New frightening ransomware uses sextortion tactics to force victims to e-mail explicit photos of themselves to an address named after an ex-porn star to regain access to their files.
Called Ransomwared and with the extensions .ransomwared and .iwanttits, the new malware requires topless photos to be sent to a Sasha Gray email address so that the owner’s files can be re-released.
Sasha Gray is a former extreme porn star that was used in 2015 in fake Russian news.
Cyber security company Emsisoft was informed of the threat of the new ransomware brand with its shady and operational demand and has released a new free decryption tool to help victims combat the ransom request.
Victims are asked to send nude photos to an email address named Sasha Gray, a former porn star who found her photos in Russian fake news in 2015
The first pop-up message from Ransomwared asking for explicit photos of victims
The following pop-up screen reads: “You are ransom! To restore your files, email us your t-ts to firstname.lastname@example.org ‘because it tries to put pressure on victims to send topless photos
Typically, ransomware attacks a computer or smart device by encrypting files and demanding payment in bitcoin or another cryptocurrency for return to the victim.
According to Emsisoft, the new sextortion scam presents a pop-up message about malware on the infected computer asking victims to email photos of their breasts to retrieve their files.
“The variant was probably made as a joke, but it doesn’t make it any less problematic for those affected,” Emsisoft threat analyst Brett Callow told Fast operation.
The Ransomwared pop-up is’ You are f —- d ‘before you continue’ Files are encrypted. Sow me your t-ts to decode it ‘.
The following pop-up screen continues: ‘You are ransom! To restore your files, email us your t-ts to email@example.com ‘.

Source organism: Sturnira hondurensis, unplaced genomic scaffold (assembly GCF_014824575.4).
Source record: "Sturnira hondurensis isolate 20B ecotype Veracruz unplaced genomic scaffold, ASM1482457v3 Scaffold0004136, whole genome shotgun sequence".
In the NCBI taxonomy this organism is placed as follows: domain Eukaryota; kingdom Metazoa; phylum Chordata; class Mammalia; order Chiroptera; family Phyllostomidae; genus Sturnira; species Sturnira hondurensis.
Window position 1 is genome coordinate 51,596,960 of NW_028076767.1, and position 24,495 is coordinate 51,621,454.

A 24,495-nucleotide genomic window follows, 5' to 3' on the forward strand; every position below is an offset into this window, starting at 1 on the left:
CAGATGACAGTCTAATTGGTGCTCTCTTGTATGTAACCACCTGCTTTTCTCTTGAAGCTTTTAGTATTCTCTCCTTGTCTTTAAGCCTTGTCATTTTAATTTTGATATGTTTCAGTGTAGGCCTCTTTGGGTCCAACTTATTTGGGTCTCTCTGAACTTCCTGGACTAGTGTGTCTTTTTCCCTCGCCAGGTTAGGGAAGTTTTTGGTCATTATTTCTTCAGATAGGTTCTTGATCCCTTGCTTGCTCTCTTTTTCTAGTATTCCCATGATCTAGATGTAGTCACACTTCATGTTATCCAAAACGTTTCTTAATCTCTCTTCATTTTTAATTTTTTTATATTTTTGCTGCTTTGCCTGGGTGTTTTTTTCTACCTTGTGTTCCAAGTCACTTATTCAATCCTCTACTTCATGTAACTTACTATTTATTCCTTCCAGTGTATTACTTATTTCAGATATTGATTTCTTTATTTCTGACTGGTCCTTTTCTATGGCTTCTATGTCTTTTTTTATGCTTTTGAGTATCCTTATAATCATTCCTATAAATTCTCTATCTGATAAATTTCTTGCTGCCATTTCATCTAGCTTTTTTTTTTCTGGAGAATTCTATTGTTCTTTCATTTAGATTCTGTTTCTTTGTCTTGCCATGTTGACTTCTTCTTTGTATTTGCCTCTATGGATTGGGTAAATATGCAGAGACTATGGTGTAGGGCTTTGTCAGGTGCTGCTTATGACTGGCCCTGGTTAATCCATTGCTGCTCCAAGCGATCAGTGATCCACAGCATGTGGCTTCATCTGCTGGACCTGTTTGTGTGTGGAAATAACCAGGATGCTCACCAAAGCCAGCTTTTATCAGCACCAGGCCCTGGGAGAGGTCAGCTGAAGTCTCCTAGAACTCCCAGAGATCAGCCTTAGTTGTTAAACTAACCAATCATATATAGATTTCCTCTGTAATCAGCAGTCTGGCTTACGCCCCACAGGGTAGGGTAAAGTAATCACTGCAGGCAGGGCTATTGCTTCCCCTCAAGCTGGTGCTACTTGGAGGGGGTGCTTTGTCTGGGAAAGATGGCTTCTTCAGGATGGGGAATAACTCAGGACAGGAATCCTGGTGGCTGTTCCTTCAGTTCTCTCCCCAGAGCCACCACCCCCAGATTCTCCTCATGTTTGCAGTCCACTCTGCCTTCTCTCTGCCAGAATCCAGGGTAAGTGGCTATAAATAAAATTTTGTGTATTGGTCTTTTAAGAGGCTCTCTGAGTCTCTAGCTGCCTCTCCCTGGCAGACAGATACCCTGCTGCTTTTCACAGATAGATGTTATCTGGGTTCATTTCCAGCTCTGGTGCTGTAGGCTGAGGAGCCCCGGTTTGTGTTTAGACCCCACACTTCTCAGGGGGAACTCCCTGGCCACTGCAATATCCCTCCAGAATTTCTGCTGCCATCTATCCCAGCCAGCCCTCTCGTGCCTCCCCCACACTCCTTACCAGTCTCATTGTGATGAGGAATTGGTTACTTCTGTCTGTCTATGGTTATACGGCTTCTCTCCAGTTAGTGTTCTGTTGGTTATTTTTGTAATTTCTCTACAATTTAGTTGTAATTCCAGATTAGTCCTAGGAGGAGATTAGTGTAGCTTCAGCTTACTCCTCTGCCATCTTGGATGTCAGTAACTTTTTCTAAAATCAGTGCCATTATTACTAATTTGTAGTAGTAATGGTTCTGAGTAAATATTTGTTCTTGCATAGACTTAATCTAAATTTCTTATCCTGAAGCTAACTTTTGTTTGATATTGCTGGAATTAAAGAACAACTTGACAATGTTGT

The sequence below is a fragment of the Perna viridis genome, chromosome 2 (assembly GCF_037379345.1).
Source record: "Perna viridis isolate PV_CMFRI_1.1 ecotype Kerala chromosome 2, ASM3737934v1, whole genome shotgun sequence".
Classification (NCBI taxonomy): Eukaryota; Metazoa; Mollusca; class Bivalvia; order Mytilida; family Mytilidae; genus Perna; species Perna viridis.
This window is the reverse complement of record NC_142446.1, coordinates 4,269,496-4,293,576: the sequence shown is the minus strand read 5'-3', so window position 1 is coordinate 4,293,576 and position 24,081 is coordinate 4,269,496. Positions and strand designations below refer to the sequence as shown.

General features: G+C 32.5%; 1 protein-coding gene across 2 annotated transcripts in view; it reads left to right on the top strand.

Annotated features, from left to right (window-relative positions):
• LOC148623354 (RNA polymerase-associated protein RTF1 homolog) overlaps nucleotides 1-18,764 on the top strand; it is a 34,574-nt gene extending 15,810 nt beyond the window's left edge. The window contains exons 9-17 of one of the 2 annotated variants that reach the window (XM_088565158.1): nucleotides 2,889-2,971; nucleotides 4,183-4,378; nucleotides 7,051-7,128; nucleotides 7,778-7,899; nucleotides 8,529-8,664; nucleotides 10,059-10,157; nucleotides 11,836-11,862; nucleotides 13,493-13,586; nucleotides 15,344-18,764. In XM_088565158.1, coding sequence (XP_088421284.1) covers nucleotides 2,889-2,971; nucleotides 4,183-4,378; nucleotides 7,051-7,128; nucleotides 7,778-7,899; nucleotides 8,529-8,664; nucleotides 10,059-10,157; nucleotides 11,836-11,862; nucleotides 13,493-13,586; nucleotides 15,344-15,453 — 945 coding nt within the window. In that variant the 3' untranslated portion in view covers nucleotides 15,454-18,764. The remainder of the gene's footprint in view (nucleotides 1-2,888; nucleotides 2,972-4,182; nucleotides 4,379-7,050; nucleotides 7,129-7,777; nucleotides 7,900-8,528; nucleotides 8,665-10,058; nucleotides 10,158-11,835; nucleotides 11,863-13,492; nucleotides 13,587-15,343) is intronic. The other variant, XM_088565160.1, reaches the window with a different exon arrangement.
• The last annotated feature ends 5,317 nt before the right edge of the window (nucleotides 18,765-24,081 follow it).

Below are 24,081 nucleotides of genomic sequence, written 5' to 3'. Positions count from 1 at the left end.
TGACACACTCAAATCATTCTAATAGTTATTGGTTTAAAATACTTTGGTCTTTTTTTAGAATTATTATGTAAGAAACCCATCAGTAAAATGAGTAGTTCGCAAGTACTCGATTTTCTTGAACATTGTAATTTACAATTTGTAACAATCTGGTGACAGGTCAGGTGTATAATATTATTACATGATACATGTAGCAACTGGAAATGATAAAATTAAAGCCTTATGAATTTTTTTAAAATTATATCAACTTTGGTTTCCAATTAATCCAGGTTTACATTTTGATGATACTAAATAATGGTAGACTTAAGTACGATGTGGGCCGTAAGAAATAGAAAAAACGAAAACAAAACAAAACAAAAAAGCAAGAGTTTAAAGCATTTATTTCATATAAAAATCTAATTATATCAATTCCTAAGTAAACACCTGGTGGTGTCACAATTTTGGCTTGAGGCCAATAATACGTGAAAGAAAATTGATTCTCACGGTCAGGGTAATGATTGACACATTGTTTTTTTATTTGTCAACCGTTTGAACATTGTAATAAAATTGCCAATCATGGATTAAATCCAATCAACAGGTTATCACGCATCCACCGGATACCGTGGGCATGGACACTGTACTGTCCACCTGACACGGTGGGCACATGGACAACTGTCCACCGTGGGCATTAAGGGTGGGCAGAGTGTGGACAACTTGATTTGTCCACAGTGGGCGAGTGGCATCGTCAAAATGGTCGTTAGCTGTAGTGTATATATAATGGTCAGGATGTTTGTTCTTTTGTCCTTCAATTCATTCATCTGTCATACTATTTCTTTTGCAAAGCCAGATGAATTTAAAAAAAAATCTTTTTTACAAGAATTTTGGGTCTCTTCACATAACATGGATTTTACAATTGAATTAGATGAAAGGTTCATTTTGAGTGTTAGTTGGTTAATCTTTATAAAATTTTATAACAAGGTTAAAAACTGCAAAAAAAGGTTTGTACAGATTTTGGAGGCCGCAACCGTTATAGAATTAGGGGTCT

Sasha Gray, 31, is a famous former adult film actress who was named female artist of the AVN Awards for the American Adult Video Industry in 2008, and won a total of 15 prizes for her work between 2007 and 2010
She made her more mainstream feature debut in 2009 in the film “The Girlfriend Experience” by Steven Soderburgh and appeared as a fictional version of herself in the television program “Entourage” after she withdrew from porn from 21.
Actress Sasha Gray quit porn at the age of 21, but is now dropped in the name of a new ransomware that requires explicit photos of yourself in exchange for unlocking your files
The actress got a hit on the Russian fake news using her 2015 image on Twitter
In 2015, the former extreme porn star also found itself as “Russian fake news.”
Her photo was used in VK (VKontakte), Russia’s response to Facebook, and claimed that she was a nurse named Sasha Serova who died in the struggle between Ukrainian troops and pro-Russian separatists in the Donbas war.
In response, she tweeted: “I love my Russian fans, but this propaganda goes too far. News that I was a NURSE killed in the conflict between Russia and Ukraine. # F – kpropoganda ‘.
Emsisoft shared photos of different breeds of the bird named tit because it joked that the ransomware does not know exactly what they are asking for in the malware pop-up window
Cyber security company Emsisoft has developed a decryptor to release files from Ransomwared without the victim having to e-mail explicit photos of themselves
Emsisoft jokes that they do not know for certain whether the new Ransomwared threat actor wants ‘body parts or birds – but we suspect the first – and we also do not know for sure how the actor would know whether these body parts / birds actually belong to the victim’.
They continued the joke on Twitter, shared a photo of a breed of tit, and wrote: “To unlock files that are encrypted by. iwanttits, you don’t have to send a bitcoin – just a photo of your t-ts. If you would rather do that than use our decryptor, here’s a photo that you can use. ”
Nevertheless, victims are not forced to send, Emsisoft has released a new, free decryptor for Ransonwared that releases files without victims having to comply with the ransom request.
This is not the first time ransomware has requested nude photos in exchange for decoding files.
In 2017, a blocker named nRansom also excluded users from their computers and demanded that ten explicit photos be sent to an email address to gain access.
The malware claimed that it could verify that the photos sent were of the victim before the access codes were sent.